VAT for foreign enterprises in Norway


VAT for foreign enterprises in Norway

by ecovisnorway

by ecovisnorway

VAT Obligation

VAT obligation for a foreign enterprise doing business in Norway can be tricky. ECOVIS has summarized some rules here for you to navigate through the complex regulations.

Obligation for VAT will occur when an enterprise has sold goods or services over NOK 50 000 during the last 12 months. For non-profit organizations, the threshold is NOK 140 000. For a foreign enterprise without having any registration in Norway, it is important to start the registration process in good time as the VAT-registration requires the enterprise to have a Norwegian organization number first. Sometimes, it can take more than 1 month to obtain such a number. Late VAT registration and payment can lead to interests and additional tax.

VAT for most goods and services is 25% meanwhile some products and services are subject to a reduced VAT rate, e.g. 12% for public passenger transport, cinema tickets, hotel rooms and 15% for foodstuffs. 

Remotely Deliverable Service

For services that can be delivered remotely, a reverse charge mechanism might be used when it comes to apply VAT. This means it is the Norwegian buyer who has the obligation to declare VAT for the purchase and the foreign seller will not need to do so. On a general note, a foreign enterprise that only supply remotely deliverable service is not liable for VAT-registration in Norway. The conditions for applying reverse charge mechanism are the following:

  • The sale of services would be VAT-liable if it is sold in Norway according to Norwegian VAT Act.
  • The Norwegian buyer must be a public sector body or a business that is resided in Norway.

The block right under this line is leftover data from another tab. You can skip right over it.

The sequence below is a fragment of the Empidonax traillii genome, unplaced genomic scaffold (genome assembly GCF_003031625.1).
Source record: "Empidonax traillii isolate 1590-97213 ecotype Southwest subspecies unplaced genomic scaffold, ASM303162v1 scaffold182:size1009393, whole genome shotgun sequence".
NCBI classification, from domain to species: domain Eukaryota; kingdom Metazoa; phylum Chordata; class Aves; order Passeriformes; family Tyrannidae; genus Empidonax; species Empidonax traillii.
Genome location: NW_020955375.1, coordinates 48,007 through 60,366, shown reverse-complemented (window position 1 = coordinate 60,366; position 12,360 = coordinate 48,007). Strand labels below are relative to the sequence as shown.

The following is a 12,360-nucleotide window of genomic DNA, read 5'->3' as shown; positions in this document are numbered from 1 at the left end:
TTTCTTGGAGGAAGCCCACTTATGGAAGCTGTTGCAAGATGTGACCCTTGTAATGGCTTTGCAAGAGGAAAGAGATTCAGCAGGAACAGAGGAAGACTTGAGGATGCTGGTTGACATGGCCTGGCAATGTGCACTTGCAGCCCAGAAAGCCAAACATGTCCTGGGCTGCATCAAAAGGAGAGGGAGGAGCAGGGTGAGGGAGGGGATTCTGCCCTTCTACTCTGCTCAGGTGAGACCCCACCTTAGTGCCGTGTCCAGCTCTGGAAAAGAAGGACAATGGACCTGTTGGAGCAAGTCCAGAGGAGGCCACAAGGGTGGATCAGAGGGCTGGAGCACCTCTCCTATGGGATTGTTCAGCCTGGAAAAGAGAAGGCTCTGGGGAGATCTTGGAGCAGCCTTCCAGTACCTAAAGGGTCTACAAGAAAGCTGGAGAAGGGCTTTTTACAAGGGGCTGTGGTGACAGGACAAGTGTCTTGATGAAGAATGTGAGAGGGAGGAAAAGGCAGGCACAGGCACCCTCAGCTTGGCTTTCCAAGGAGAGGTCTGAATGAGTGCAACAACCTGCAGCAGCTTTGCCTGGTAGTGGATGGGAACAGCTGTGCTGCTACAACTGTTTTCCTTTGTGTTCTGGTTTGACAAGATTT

• The service must have the characters that allow it to be delivered remotely. How the services was actually delivered is not the deciding factor.

VAT Representation

Foreign enterprises that do not have permanent establishment in Norway must register for VAT via a representative. The representative must have their PE in Norway and is jointly responsible for VAT declaration and payment.

The obligation for having a representative does not apply if the enterprise comes from United Kingdom or one of the following EEA countries: Belgium, Denmark, Finland, France, Iceland, Italy, Luxembourg, Malta, The Netherlands, Poland, Portugal, Slovenia, Spain, Sweden, Germany, Czech Republic, Bulgaria, Estonia, Greece, Croatia, Cyprus, Latvia, Lithuania, Romania, Slovakia, Hungary and Austria. This is because Norway has engaged in the Agreement on administrative cooperation, fight against fraud and assistance on recovery of claims in the field of VAT. However, companies from above mentioned countries sometimes still choose to use a local representative as it eases the administrative load for them.

VOEC – VAT on E-commerce

For foreign e-commerce enterprises, it’s possible to register in a simplified VAT scheme VOEC (VAT on E-commerce) for its B2C revenue. A seller will have the obligation to register when the B2C revenue exceeds NOK 50 000 during in the past 12 months. For practical reasons, it is also possible to register in VOEC voluntarily before the revenue reaches the threshold. VOEC only includes “low value goods” under NOK 3 000. Goods with a unit price higher than NOK 3 000, foodstuffs, goods subject to excise duties and other restricted or illegal goods according to Norwegian law are not covered in VOEC. It is important to know that the seller registered in VOEC can not claim any VAT deduction. If a company needs to claim VAT deduction in Norway, it shall apply for VAT refund through the regular VAT refund scheme. Alternatively, the company can register in regular VAT-scheme.

ECOVIS is a leading global consulting firm with its origins in Continental Europe with over 9000 employees in 80 countries. In Norway, ECOVIS assists international companies with compliance and global mobility, from company registration through work permit application, legal advice, house finding, VAT returns, tax advisory, accounting to annual tax declerations.